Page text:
By Kevin Deutsch
The former executive director of the Miss Florida Scholarship Program was arrested in Miami Tuesday for defrauding corporate and individual program donors, including the Children’s Miracle Network and the Everglades Foundation, authorities said.
Mary Wickersham, 76, of Miami, also known as Mary Sullivan and Mary Harvey, allegedly used her position at the Miss Florida Scholarship Program, a not-for-profit organization that raises money to provide scholarships to young women through pageants, to steal at least $100,000 in donations.
She turned herself in at the Miami Federal Detention Center Tuesday and faces seven counts of wire fraud, according to the Florida Department of Law Enforcement.
“Ms. Wickersham not only stole charitable donations from the Scholarship Program but also from two local charitable organizations and a local business affiliated with Miss Florida,” said FDLE Miami Special Agent in Charge Troy Walker, whose office investigated the case. “Agents believe the scam occurred over several years.”
Authorities said that Wickersham performed her executive director duties on a volunteer basis, approaching individuals and urging them to make donations toward good causes.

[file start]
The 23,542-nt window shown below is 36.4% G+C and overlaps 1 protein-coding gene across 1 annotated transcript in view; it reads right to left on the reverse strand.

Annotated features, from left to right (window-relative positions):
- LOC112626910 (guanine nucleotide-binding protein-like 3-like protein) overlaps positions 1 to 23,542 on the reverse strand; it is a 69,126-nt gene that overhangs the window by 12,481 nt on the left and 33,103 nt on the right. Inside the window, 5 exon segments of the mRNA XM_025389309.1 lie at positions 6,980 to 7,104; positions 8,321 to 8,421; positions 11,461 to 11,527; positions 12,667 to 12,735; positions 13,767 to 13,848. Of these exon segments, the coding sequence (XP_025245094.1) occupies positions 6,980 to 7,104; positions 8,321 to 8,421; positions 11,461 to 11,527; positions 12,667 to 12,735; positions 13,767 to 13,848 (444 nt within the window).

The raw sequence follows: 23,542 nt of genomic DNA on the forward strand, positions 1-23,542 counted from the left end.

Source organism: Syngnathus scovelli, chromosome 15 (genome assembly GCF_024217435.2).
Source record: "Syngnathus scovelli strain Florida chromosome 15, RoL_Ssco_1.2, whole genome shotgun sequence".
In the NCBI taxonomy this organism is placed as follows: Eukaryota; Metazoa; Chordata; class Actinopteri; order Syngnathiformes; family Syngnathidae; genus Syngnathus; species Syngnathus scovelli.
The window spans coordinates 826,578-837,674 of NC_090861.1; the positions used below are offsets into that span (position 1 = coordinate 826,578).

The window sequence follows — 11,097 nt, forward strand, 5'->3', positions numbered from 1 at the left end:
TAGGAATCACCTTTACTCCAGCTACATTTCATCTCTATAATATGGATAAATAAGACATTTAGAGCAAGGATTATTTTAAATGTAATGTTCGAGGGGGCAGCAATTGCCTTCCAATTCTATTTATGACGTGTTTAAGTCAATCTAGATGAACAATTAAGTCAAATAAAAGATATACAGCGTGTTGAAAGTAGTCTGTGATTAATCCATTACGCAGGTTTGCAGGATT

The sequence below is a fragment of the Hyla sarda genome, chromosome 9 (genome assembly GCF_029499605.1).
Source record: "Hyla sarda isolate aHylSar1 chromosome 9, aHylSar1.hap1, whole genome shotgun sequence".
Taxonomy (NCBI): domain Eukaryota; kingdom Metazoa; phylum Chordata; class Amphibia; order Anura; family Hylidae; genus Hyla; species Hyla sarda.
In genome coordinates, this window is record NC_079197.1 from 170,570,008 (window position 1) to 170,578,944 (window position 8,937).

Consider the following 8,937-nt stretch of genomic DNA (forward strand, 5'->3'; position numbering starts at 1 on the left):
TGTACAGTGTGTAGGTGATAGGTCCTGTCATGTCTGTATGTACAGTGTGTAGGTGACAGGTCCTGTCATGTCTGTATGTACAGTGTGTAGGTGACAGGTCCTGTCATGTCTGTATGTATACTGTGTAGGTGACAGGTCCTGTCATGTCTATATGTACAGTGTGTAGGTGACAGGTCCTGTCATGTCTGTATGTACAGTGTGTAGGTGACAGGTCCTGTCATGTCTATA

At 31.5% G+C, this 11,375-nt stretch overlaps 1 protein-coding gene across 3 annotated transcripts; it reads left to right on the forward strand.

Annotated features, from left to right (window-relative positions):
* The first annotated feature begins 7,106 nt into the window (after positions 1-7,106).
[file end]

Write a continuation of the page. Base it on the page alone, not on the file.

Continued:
FDLE said their agents began investigating her after receiving information from the Miss Florida Scholarship Program about missing funds.
According to FDLE, Wickersham formed a “scam” Florida corporation named Miss Florida LLC in 2011, without the knowledge of the Miss Florida Scholarship Program Board of Directors.
She then used the scam corporation to open a bank account only she could access, authorities said. Prosecutors allege that she deposited some donations into the scam account and used the funds for her personal benefit.
The FDLE investigation also found Wickersham added the words “Miss Florida Pageant” to donation checks made payable to Children’s Miracle Network, allowing her to deposit funds into the scam account.
She allegedly used the stolen money to pay for her utilities, shopping, home goods, maid cleaning service, online dating fees, and dining out, according to federal prosecutors.
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